LIHU‘E — Coastal erosion has already gone beneath the multi-purpose Ke Ala Hele Makalae coastal path at Wailua Beach, and the county knew that might happen.
“When we built the path along Wailua Beach, we knew it was subject to coastal erosion, even though the studies show that beach is accreting and growing,” said Doug Haigh of the county Department of Public Works, project manager for the path.
“We know there are extreme episodic events,” he said.
But members of the Kaua‘i County Council expressed concern that this example of coastal erosion — and that to the path at Lydgate Park due to storm water — can happen anywhere on the path.
Mitigation efforts and more-responsible building, councilmembers suggested, should be looked into.
The resolution on the table at the council’s March 11 meeting that sparked this discussion is for condemnation to acquire an easement by eminent domain fronting Islander on the Beach in Waipouli, for inclusion in the path.
The purchase of the easement at the offered $24,300 price has been approved by Islander on the Beach board of directors. However, the board does not have the authority to sign easement documents, according to a memo from Acting County Engineer Troy Tanigawa. That requires signatures by all unit owners.
“With over 270 units, it is not practical to process easement documents with signatures by all the owners, and the Islander on the Beach board of directors do not object to processing the easements by condemnation,” Tanigawa wrote.
This land that crosses the Islander on the Beach is already being traversed by the public, Haigh said, but is not fully accessible since it is unpaved.
Council Vice Chair Mason Chock expressed concern for the county purchasing properties that may be affected by sea-level rise, and wondered if there could be a contingency plan and possible mitigation efforts written into contracts.
Chock said it could be “counterproductive” to develop lands with taxpayer money that may not last.
“This (path) is important for our public for access, but we cannot continue to pay for them and not have them in the short-term, 10 years or so,” Chock said.
Haigh pointed to a recent erosion study that showed at its “narrowest corner” the path has over a 50-year life span.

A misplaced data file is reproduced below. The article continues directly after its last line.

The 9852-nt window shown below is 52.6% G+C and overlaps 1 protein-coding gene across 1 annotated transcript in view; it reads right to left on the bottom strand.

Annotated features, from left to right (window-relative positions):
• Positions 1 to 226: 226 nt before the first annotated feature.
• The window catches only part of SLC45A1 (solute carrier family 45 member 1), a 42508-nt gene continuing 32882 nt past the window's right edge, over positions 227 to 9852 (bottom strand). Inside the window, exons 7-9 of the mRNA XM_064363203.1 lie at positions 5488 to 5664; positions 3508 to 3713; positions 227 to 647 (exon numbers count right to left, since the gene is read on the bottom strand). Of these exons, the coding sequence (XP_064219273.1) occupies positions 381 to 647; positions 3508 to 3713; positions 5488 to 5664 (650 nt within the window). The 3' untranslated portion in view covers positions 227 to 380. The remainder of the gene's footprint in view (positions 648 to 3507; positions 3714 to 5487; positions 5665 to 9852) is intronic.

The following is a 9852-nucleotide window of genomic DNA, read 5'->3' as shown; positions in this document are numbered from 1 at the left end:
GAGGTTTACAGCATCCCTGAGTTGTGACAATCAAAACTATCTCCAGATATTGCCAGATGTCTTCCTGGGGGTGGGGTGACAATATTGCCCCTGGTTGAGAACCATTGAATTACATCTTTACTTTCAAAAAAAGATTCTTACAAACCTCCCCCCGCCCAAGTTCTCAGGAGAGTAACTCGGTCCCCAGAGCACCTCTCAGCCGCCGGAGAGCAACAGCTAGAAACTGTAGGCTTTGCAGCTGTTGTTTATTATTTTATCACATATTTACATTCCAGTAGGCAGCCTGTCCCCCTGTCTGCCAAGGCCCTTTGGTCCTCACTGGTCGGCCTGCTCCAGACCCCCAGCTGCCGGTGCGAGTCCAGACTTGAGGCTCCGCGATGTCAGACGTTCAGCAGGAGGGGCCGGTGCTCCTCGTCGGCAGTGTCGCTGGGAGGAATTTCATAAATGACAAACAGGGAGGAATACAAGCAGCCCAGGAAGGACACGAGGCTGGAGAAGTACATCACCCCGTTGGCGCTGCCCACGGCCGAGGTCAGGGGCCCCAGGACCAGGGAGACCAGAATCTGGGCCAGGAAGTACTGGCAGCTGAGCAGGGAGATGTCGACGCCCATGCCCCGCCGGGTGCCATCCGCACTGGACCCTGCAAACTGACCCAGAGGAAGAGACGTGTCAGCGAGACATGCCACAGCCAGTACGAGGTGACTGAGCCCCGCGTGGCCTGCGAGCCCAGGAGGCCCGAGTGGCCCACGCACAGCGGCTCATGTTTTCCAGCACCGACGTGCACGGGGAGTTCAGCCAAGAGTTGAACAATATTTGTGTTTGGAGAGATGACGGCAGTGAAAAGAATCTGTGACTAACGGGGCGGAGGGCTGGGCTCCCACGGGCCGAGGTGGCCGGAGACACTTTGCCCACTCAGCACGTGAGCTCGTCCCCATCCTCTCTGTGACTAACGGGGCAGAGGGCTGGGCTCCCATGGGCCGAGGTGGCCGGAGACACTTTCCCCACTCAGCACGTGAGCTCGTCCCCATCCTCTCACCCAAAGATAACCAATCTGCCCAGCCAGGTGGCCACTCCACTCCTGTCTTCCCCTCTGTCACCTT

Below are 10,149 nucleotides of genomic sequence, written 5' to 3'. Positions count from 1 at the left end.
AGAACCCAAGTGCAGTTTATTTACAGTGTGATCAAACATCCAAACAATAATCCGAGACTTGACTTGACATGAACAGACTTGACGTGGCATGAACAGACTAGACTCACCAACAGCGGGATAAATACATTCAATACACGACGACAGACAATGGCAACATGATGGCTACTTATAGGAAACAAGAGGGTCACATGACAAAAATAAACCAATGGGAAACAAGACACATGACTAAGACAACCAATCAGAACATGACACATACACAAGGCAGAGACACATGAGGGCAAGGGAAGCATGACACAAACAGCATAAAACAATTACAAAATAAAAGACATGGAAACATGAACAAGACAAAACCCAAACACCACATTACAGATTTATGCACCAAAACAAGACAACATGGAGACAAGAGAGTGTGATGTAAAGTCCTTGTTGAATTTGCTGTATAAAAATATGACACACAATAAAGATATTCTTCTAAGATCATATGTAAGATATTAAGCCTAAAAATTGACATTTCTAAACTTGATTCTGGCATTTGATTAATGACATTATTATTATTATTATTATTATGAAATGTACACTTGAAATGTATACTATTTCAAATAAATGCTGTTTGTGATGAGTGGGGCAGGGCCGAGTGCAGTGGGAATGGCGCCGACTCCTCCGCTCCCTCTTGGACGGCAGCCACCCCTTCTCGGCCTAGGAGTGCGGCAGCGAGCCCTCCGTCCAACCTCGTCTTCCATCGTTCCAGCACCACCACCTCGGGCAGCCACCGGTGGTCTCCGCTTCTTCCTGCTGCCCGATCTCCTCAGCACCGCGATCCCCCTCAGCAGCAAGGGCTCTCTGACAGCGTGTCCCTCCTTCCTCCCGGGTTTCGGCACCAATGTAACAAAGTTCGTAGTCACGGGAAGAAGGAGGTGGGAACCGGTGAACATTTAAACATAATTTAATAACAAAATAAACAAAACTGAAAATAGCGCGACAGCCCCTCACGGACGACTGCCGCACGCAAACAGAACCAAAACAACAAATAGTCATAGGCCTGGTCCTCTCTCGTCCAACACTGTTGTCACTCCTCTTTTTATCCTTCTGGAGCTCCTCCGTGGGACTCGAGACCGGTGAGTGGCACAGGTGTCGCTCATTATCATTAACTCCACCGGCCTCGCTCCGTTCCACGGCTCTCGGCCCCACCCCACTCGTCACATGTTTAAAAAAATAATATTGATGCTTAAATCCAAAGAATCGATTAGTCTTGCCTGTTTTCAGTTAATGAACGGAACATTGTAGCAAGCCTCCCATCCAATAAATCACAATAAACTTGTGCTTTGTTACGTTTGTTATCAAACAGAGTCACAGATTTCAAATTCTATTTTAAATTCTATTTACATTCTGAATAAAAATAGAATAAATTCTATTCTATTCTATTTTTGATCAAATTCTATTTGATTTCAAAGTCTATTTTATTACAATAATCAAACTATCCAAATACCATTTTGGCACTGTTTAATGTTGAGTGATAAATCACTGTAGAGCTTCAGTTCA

“We all acknowledge there’s sea-level rise, and that erosion rate, the 50 years will probably get shortened, but nobody knows how much shorter,” Haigh said.
Mel Rapozo, a former councilmember, presented testimony calling for the council to reject efforts for the county to put a concrete structure, which can lead to elevated rates of erosion. An unimproved path, Rapozo suggested, may be a middle-ground solution.
“I was never against the bike path” when he was on the council, he said. “I was against constructing any hardened structure along the coast,” Rapozo said. “As we can see now, with erosion happening along that corridor, there are segments of the bike path that are in danger, which was predicted years ago.”
Recent erosion has wiped out a former parking area at Wailua Beach Park, next to the Kuhio Highway bridge over the Wailua River, and trees, rocks and sand have been swept into the ocean. Sections of the bike path are in danger.
Rapozo warned of having to use taxpayer money on future repairs that “should have never been built in the first place.”
“Many of you have made the trek along that coast and see the erosion happening. We have lost a lot of assets along Kapa‘a coast because of erosion, and that’s not going to stop,” Rapozo said.
The path is currently made up of concrete, due to minimum maintenance costs and accessibility, Haigh said.
Haigh said referring to concrete as a “hardened surface” as opposed to a “coastline improvement” gives a “false impression” because it implies the path would be hardening the shoreline. The county is not allowed to harden the shoreline to protect the path, per federal agreements.
Haigh defended the use of concrete.
“But I think we’re making the right decision to minimize county maintenance costs and get maximum public use, but still build it in a way if it does get damaged we can easily remove it and satisfy the coastal environment.”
Haigh explained to concerned members that state engineers were discussing mitigation to protect Kuhio Highway and the path in the Wailua area.
At the same meeting, the council received a legal document for a 2-foot-high, lava-rock separation privacy wall to mitigate the potential impact of the shared-use path adjacent to the Islander on the Beach, perpendicular to the coastline.
Haigh said the wall is set back from the coast, and will not impact erosion.
The design is still in process, Haigh said, and requested written questions from Councilmember Felicia Cowden to provide to the consultant to verify “responsible” design elements that could accommodate heavy rains and overgrowth of plants.
The resolution for condemnation is up for a public hearing on Wednesday, April 7.
Sabrina Bodon, public safety and government reporter, can be reached at 245-0441 or firstname.lastname@example.org.